What to grow in December 2021

December and January are very busy months for many, and last month has been very wet in many parts of the country producing more challenges for both gardeners and farmers.
For those who have a some time to spare this busy month, the following gardening advice is an abbreviated list for vegetables, fruit trees and some culinary herbs that can be sown or planted during December in Australia and New Zealand. A comprehensive guide that includes planting times for the entire garden, as well as when to fertilise, prune, take cuttings or divide plants, can be found in the diary section of my book Easy Organic Gardening and Moon Planting (Scribe Publications, 2006, 2009, 2012, 2017 with moon planting 2017–2022), ), and e-book (Booktopia 2012, 2017).

* For gardeners who do not use moon planting: sow or plant out any of the following list for your climate zone at any time this month, although you may find germination rates are lower when the Moon is in Last Quarter phase.

WARM CLIMATE ZONES
If your area has a wet season in the next few months, it might be wiser to not sow sweet corn this month, as heavy rain will prevent good pollination. Corn of any variety can be sown as a green manure crop though, because green manure plants are cut down when about knee high.

WARM CLIMATE South of Rockhampton
Before the Full Moon, silver beet, nasturtium and sunflower can be sown directly into beds, as well as a green manure crop of adzuki bean, cow pea, lablab, mung bean, pigeon pea, soybean, Japanese millet, millet, or sorghum.
During First Quarter phase, bush and climbing beans, eggplant and pumpkin can be sown directly into beds, and capsicum, rock melon, summer squash, tomato, watermelon and zucchini can be sown or planted out.
During Full Moon phase, beetroot, carrot, parsnip, radish, and watercress can be sown directly into beds. Banana passionfruit, lemongrass, passionfruit and dandelion can be sown or planted out, and banana, mango, pineapple and mint can be planted. Cuttings of mint, oregano, rosemary, sage, thyme, and watercress can be taken.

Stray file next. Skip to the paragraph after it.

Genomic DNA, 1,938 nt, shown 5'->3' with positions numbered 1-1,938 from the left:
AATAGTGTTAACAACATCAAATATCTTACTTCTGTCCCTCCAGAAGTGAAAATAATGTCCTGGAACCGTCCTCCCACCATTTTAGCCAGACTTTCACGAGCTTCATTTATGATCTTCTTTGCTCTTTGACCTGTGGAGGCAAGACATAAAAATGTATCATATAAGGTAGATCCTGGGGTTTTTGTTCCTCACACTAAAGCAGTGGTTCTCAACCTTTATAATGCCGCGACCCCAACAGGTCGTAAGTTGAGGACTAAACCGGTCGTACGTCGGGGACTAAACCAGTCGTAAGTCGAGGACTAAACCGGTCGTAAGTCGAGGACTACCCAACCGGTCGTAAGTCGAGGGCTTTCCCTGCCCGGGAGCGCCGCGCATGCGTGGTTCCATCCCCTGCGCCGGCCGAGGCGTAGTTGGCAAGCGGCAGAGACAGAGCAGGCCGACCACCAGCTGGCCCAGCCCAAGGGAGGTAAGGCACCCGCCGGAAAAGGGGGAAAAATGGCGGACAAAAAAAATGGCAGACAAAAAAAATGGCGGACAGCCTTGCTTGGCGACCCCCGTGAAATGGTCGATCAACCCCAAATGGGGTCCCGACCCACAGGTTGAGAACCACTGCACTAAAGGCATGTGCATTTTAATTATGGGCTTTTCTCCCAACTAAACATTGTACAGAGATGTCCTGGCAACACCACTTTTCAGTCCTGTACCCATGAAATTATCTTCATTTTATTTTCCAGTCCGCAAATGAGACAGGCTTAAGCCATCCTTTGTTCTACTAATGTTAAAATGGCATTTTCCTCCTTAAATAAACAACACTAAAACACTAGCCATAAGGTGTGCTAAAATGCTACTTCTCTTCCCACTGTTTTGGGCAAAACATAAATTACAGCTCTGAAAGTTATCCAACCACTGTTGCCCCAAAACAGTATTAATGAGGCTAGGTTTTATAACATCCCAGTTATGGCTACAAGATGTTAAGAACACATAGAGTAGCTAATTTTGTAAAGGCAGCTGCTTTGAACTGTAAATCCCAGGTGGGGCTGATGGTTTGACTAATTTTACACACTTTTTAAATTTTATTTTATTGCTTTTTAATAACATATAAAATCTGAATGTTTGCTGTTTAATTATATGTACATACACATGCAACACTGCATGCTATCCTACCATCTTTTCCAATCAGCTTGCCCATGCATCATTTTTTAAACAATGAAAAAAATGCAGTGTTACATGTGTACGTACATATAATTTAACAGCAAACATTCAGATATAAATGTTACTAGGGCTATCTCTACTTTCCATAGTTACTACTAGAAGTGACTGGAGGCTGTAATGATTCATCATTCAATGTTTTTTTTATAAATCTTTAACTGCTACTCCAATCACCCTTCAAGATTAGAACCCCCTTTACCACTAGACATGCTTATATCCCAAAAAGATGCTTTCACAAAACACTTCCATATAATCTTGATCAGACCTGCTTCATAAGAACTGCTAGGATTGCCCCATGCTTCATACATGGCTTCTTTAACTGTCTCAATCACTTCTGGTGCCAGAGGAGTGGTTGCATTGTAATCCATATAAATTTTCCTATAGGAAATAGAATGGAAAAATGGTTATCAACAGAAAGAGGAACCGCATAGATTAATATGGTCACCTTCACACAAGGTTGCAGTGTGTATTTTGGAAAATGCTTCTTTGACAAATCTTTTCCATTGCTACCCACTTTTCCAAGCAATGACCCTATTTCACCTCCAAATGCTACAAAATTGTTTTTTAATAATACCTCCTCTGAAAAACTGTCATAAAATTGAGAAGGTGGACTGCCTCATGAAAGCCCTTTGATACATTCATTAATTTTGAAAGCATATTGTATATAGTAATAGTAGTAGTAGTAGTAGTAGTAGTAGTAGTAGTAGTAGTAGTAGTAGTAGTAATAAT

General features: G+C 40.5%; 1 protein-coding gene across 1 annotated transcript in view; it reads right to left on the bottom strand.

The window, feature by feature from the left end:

WARM CLIMATE Rockhampton and northwards
Before the Full Moon, sow a green manure crop of adzuki bean, cowpea, lablab, mung bean, pigeon pea, soybean, Japanese millet, or sorghum.
During First Quarter phase, capsicum, tomato and watermelon can be sown or planted out.
During Full Moon phase, lemon grass can be sown or planted out, and mango planted.

TEMPERATE CLIMATE
Before the Full Moon, cabbage, lettuce, silver beet, dill, nasturtium and sunflower can be sown directly into beds. Leek and spring onions can be sown as well as a green manure crop of adzuki bean, cowpea, mung bean, pigeon pea, soybean, millet, Japanese millet, or sorghum.
During First Quarter phase, bush and climbing beans and sweet corn can be sown directly into beds. Capsicum, cauliflower, cucumber, eggplant, rock melon, summer squash, tomato, watermelon and zucchini can be sown or planted out.
During Full Moon phase, beetroot, carrot, parsnip, and radish can be sown directly into beds. Banana passionfruit, passionfruit, dandelion, lemon grass and watercress can be sown or planted. Banana, mango, pineapple and mint can be planted. Cuttings of marjoram, mint, oregano, rosemary, sage, thyme, and watercress can be taken.

COOL CLIMATE